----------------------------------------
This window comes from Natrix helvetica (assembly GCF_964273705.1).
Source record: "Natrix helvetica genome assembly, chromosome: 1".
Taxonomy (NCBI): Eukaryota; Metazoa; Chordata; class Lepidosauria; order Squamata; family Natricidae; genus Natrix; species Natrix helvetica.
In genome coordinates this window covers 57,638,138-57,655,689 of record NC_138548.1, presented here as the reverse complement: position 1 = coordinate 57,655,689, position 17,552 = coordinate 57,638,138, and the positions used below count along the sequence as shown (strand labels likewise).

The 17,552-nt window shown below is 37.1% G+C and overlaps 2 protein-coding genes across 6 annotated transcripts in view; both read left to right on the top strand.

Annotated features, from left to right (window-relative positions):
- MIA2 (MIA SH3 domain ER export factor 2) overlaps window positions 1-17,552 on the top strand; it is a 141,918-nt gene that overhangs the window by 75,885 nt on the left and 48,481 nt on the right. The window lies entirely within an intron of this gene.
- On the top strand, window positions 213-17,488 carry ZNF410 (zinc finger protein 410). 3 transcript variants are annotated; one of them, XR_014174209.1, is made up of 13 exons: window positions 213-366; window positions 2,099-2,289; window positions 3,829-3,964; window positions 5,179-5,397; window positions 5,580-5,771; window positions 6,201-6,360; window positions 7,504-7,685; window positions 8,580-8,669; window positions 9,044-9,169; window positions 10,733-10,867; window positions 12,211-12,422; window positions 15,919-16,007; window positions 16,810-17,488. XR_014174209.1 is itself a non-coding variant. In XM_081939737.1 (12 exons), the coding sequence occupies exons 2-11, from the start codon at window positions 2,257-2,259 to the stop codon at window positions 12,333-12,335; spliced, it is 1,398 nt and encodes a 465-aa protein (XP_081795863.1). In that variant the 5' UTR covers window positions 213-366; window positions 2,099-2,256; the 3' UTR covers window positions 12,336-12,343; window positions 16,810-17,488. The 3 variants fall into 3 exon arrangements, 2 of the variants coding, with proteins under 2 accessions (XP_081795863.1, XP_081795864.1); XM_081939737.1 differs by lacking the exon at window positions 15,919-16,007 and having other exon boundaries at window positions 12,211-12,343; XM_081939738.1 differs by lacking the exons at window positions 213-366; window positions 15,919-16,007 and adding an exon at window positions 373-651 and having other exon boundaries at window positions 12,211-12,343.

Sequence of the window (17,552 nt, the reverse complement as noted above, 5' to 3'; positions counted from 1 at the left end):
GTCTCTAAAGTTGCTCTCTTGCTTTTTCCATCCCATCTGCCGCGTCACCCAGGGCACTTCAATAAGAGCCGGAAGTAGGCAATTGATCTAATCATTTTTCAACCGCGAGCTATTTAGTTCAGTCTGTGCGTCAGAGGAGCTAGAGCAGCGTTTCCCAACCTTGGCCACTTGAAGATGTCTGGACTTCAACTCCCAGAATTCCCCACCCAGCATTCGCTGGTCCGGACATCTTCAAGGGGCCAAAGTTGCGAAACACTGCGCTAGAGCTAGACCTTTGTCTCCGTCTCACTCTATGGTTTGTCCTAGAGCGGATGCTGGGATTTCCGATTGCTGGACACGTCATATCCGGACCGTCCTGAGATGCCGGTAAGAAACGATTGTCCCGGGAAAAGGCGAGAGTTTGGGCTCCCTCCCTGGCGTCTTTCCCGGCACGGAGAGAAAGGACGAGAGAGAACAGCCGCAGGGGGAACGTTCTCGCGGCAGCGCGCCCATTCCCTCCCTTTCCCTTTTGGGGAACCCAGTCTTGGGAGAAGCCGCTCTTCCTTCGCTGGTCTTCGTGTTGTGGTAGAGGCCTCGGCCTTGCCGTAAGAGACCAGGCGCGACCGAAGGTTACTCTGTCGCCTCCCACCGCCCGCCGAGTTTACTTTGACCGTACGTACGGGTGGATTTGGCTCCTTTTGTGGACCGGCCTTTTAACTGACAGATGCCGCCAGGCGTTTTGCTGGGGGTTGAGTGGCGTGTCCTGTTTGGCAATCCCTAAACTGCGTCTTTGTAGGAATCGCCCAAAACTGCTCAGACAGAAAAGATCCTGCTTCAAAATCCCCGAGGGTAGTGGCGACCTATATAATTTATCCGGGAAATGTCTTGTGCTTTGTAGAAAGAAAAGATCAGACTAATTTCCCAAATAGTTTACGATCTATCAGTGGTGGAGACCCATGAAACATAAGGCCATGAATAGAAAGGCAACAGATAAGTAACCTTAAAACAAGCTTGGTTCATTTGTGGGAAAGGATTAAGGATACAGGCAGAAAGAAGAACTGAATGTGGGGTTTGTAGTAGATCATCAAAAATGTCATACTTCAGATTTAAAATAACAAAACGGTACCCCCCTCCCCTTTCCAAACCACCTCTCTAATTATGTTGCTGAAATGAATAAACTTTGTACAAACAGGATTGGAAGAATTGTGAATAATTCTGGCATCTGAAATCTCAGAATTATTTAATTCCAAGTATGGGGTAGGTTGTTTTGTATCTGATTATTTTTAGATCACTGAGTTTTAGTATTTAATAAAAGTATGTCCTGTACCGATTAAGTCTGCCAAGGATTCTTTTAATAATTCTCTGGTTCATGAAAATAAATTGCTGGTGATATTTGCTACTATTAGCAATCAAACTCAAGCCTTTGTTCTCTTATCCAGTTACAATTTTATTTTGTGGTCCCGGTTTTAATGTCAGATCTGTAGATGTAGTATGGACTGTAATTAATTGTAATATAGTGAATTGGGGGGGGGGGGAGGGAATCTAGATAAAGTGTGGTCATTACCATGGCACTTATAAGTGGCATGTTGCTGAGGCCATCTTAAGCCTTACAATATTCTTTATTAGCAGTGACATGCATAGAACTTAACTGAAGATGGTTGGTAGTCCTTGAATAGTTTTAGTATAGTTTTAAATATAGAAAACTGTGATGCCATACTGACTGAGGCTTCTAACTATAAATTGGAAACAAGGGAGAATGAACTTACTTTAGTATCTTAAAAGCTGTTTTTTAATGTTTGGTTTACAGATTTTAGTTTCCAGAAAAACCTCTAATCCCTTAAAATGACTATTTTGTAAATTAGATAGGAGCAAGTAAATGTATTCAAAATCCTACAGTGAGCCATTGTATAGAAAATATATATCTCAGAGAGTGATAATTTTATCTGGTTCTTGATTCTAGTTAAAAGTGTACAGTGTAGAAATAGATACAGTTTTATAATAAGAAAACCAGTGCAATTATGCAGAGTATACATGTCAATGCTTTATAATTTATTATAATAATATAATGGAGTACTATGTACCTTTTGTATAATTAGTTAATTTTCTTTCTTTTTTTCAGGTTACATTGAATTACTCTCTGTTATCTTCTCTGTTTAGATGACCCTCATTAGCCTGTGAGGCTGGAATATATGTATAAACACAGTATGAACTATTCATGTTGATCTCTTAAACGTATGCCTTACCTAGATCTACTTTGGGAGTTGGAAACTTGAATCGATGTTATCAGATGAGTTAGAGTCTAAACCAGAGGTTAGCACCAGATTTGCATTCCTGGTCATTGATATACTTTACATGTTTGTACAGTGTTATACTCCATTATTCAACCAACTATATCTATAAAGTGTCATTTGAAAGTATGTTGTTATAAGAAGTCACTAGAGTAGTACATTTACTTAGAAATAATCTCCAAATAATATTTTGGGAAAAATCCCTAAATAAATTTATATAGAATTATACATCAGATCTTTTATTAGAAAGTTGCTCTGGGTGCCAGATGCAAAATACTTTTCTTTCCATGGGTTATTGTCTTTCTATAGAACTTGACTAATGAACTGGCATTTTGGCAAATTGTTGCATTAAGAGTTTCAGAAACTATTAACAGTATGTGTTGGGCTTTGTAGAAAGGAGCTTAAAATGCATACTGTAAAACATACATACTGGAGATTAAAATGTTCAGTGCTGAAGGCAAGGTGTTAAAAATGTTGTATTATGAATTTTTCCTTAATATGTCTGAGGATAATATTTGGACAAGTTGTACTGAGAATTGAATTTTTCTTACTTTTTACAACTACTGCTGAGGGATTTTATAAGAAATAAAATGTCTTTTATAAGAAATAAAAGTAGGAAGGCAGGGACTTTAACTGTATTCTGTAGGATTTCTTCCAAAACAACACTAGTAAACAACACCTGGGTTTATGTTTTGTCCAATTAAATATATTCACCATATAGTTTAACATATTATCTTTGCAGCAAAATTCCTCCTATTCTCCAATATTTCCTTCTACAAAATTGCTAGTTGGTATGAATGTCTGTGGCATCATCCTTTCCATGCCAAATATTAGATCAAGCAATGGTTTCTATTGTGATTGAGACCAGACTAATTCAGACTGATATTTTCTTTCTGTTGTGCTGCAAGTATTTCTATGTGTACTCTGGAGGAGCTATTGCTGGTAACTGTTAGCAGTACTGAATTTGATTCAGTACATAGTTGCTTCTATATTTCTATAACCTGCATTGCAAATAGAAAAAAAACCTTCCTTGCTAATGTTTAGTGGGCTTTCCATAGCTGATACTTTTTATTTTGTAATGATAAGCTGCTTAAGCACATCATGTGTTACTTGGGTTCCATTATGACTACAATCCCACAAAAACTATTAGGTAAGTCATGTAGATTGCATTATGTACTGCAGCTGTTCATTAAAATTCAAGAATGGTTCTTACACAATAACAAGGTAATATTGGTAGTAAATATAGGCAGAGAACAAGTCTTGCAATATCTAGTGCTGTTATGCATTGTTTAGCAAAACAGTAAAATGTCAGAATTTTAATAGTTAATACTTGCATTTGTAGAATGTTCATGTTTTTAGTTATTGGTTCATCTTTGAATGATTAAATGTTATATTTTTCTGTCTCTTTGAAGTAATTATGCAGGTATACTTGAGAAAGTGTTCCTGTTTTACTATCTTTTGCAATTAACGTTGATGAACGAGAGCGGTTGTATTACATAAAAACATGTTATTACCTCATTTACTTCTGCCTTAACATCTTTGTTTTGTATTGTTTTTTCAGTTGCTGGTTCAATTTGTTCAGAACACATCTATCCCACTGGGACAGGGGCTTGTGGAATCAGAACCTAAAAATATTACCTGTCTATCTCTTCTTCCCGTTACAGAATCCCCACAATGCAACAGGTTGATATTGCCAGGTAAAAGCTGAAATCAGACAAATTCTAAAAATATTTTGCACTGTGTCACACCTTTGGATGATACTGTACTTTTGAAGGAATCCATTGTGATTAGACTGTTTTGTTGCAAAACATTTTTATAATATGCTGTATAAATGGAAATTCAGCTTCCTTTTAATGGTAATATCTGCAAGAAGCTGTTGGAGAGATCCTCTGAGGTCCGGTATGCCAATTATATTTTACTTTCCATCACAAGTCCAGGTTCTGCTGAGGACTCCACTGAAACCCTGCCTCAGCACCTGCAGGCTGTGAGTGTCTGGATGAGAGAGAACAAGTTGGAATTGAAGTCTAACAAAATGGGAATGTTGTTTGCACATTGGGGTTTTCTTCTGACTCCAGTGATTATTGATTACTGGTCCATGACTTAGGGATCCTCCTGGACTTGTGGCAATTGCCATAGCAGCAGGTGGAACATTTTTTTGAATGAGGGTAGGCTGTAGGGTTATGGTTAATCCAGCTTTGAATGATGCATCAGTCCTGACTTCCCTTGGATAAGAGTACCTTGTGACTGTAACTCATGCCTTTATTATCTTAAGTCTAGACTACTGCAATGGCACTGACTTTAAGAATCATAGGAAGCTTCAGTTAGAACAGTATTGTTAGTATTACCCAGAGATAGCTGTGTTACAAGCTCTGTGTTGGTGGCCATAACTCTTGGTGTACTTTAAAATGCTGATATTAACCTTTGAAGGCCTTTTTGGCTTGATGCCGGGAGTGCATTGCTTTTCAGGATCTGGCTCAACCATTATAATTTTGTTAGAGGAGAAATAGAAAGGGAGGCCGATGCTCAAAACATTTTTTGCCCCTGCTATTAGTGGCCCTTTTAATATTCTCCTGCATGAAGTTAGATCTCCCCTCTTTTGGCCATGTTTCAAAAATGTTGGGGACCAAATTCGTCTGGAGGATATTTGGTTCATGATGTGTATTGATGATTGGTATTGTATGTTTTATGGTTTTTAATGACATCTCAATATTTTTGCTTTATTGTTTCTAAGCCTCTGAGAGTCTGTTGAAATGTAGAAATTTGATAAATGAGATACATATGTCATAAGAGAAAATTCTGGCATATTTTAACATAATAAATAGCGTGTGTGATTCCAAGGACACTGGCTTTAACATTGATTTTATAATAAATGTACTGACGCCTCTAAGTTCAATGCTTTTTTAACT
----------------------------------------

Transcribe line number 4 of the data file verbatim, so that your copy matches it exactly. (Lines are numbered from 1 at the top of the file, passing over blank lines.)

In genome coordinates this window covers 57,638,138-57,655,689 of record NC_138548.1, presented here as the reverse complement: position 1 = coordinate 57,655,689, position 17,552 = coordinate 57,638,138, and the positions used below count along the sequence as shown (strand labels likewise).